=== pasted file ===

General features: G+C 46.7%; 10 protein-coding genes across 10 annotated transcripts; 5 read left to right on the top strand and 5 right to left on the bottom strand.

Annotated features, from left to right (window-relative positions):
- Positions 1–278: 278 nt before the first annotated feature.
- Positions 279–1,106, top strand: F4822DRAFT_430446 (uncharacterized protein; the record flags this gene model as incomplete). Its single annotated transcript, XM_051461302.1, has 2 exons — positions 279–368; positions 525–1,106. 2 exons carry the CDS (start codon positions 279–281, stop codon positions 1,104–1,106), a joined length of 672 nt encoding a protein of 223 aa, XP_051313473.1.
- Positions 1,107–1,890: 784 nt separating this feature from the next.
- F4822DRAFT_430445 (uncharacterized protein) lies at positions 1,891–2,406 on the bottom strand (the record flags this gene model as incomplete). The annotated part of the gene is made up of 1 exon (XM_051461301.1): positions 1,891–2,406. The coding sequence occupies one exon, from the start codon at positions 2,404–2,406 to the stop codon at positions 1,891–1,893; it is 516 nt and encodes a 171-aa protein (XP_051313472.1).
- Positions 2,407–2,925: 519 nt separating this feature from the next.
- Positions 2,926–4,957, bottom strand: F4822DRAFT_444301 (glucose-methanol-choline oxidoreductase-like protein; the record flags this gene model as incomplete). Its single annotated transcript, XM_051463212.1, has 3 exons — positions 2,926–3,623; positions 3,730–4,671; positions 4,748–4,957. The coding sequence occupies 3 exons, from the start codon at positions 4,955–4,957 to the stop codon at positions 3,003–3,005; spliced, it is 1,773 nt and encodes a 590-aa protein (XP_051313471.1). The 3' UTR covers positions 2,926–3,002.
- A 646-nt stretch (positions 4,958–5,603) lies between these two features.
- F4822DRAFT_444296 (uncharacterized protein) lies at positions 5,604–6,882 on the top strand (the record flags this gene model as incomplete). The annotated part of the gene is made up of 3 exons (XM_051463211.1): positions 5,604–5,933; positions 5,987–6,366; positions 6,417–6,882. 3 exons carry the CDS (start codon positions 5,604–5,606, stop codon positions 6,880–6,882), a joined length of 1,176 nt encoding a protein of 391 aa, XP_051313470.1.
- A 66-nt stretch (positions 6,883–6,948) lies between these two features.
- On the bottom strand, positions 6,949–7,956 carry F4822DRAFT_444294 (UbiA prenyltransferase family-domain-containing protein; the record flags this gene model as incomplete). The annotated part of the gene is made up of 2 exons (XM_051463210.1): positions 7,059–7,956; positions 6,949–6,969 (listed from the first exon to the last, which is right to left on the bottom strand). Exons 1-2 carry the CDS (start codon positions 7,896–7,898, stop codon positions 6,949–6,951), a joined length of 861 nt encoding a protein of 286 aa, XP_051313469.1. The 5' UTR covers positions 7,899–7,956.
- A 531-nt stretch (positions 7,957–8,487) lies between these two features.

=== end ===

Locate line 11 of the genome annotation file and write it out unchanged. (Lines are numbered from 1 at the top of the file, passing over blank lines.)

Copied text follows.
- A 66-nt stretch (positions 6,883–6,948) lies between these two features.